Similarly, Grey, though he may not be a central narrator, is actually awesome. He’s scary but also great with kids (I don’t like kids, but I can appreciate when male characters are good with kids, y’all) and has a great relationship with Rhen. Honestly, their friendship was fabulous and his loyalty? What a great guy. I know loads of readers love the gruff (but secretly soft inside) guard types, and Grey is certainly one of these.
On the note of side characters, I’d also just like to give a shoutout to my girl Zo, violinst-come-guard and awesome female friend. Zo, you are awesome. Also Noah and Jake! Noah, you are a cutie. Jake, you need to chill a lil bit.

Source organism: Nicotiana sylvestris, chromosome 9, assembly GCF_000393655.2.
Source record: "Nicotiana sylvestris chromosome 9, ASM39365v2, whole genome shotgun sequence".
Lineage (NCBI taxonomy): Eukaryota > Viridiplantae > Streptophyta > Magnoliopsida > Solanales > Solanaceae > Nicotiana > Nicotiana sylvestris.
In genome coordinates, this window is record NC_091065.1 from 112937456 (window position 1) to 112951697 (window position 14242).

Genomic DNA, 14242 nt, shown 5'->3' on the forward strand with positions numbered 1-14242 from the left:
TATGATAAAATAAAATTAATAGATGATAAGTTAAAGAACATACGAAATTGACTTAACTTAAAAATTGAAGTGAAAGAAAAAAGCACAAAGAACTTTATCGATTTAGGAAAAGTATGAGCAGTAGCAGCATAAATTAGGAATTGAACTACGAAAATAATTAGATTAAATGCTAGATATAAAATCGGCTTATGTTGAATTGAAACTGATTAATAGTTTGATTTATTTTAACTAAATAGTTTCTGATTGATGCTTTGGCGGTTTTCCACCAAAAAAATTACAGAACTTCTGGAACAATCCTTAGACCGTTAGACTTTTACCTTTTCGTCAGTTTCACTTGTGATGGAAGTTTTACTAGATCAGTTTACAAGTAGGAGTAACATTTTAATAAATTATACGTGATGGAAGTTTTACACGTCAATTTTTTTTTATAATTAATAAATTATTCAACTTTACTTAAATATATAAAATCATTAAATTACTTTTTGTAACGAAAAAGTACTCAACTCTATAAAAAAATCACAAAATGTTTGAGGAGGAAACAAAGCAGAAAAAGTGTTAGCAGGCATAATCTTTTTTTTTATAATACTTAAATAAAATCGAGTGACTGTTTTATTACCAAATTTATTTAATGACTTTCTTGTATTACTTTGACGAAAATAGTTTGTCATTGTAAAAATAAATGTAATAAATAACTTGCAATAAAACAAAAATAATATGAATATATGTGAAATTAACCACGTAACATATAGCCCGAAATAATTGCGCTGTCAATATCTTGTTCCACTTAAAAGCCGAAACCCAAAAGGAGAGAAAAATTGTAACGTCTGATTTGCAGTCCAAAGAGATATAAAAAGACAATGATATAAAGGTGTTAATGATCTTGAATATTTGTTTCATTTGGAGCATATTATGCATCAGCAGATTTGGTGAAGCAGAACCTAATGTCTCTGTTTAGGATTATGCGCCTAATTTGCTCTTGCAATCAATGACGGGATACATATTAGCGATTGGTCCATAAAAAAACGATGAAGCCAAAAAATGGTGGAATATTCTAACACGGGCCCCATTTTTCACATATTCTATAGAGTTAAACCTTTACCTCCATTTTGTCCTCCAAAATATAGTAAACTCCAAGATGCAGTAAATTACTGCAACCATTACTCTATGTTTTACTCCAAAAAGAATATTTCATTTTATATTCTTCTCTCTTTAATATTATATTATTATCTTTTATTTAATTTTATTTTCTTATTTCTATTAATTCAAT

Onto the narrative and plotting: I found the book to go at a steady pace and made my way through the 500-ish pages (big text guys) without struggle or loss of interest. Unlike some other books, ACSDAL didn’t grab me instantly from the first page. It was more of a steady build of mild interest to invested interest to ‘yes I like this premise and these characters’ to ‘WHAT IS HAPPENING?’. The thing was, it was a fun, undemanding fantasy book that had a straight-forward narrative and wasn’t part of a five-book long series or whatever. And frankly, it was a bit of a break from 800-page epic fantasy tomes (yes, Priory, I’m looking at you.)
Now, this book also had a few YA fantasy tropes I LOVE. Which is awesome. There was the “fake relationship” theme, which is always a classic, and the “pretending to be a princess” theme which is always great when played right. (Also, I laughed really hard when Harper said she was from D.C. and they thought she said Disi and then suddenly they thought she was a foreign princess, and then they capitalised on that mistake).